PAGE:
Moving the Needle on Student Success
Adaptive Learning Technology Harnesses Power of Instruction
Gallup studies have revealed declining confidence among business leaders in today’s college graduates. Subject mastery, critical reasoning, and math and language skills, many believe, are in short supply among those moving from college to employment. At the same time, community college graduation rates nationally have remained low.
All this is true, despite a decade of very aggressive improvements in course delivery, assessment, and student support. Flipped and blended classes, studentintuitive learning management systems, e-Portfolios that enable students to chronicle and celebrate their academic and related successes, interventions based on predictive as well as real-time analytics, and a myriad of other innovations have become part of community college life.
These enhancements have enriched the learning experience for many community college students, but they have proven resistant to scale and sustainability. Most important, they have not significantly advanced institutional measures of competency and completion.
I recall partnering with VW a few years ago to recruit its initial American workforce. Many thousands applied. Those with certain qualifications were extensively tested; some were interviewed. When it came to critical reasoning, few college graduates demonstrated skills much above those with only high school degrees — despite virtually every college course syllabus assuring them their study would enhance these very skills. Disappointing? No, embarrassing!
I began to ask, what will move the competency and completion needles up? The answer was in front of me. The tried and true power of instruction adapted to the individual learner, now powered by technology. Combine inference engines that dissect learning behavior with the recognition that some concepts are antecedent building blocks to others, and a giant step forward will be taken. Of course, you can get similar results through an army of tutors and mentors, but, more reliably and economically, the path upward is through adaptive learning technology arriving in our marketplace.
Here’s how it works. Antecedent concepts become building blocks — like rungs on a ladder — to grasping key learning objects. Secure students on each algorithm-identified rung and they will ascend to master top-rung concepts. Each student then progresses along a personalized pathway. A key result: subject mastery, a major step toward satisfying employer expectations.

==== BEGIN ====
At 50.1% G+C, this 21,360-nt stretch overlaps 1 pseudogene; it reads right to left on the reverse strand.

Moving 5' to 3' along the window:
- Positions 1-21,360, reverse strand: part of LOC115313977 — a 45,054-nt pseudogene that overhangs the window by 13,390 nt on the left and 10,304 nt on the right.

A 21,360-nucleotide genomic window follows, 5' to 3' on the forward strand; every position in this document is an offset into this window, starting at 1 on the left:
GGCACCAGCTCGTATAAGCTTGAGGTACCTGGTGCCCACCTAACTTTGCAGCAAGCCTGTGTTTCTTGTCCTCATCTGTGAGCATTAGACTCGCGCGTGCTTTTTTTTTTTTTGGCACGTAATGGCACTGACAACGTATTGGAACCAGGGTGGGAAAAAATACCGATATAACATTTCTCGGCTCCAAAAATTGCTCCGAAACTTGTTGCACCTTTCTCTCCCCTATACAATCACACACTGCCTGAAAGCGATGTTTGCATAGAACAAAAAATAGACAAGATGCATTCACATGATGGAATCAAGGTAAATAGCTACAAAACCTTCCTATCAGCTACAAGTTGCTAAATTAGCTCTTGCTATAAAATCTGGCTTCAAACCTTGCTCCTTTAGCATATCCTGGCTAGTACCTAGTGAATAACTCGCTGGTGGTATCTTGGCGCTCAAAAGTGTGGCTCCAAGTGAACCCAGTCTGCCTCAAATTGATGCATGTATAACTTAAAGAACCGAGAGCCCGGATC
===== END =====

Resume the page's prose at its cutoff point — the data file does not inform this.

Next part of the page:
“Recommendations” served up by these inference engines to struggling students are based on psychometrics, personal learning styles, and real-time identification of learning obstacles. They optimally fit each learner because the adaptive learning engine, after ingesting the learning journeys of millions of students, identifies those who have encountered the same challenge facing the current adaptive learner and serve up perfect-fit antecedent concepts at the precise right time to lead the learner to concept mastery.
What’s the overall result? As the student grasps concept after concept he/she gains academic self-confidence. Statements like “I’m just not good with math” go away, driving up institutional engagement and probabilities of “achieving the dream.” After all, “nothing succeeds like success!” This is where completion and competence should be rooted – in the very act of learning.
James L.nCatanzaro retired in 2015 from Chattanooga State Community College after 24 years as its president. He served more than 37 years as a community college president in four states. He is currently senior education advisor to Knewton Learning and director of the Higher Education Research and Development Institute, South.
This is a continuation of a series authored by principals involved in the Roueche Graduate Center, National American University, and other national experts identified by the center. John E. Roueche and Margaretta B. Mathis serve as editors of the monthly column, a partnership between the Roueche Graduate Center and Community College Week. For additional information send emails to firstname.lastname@example.org or, call 512-813-2300.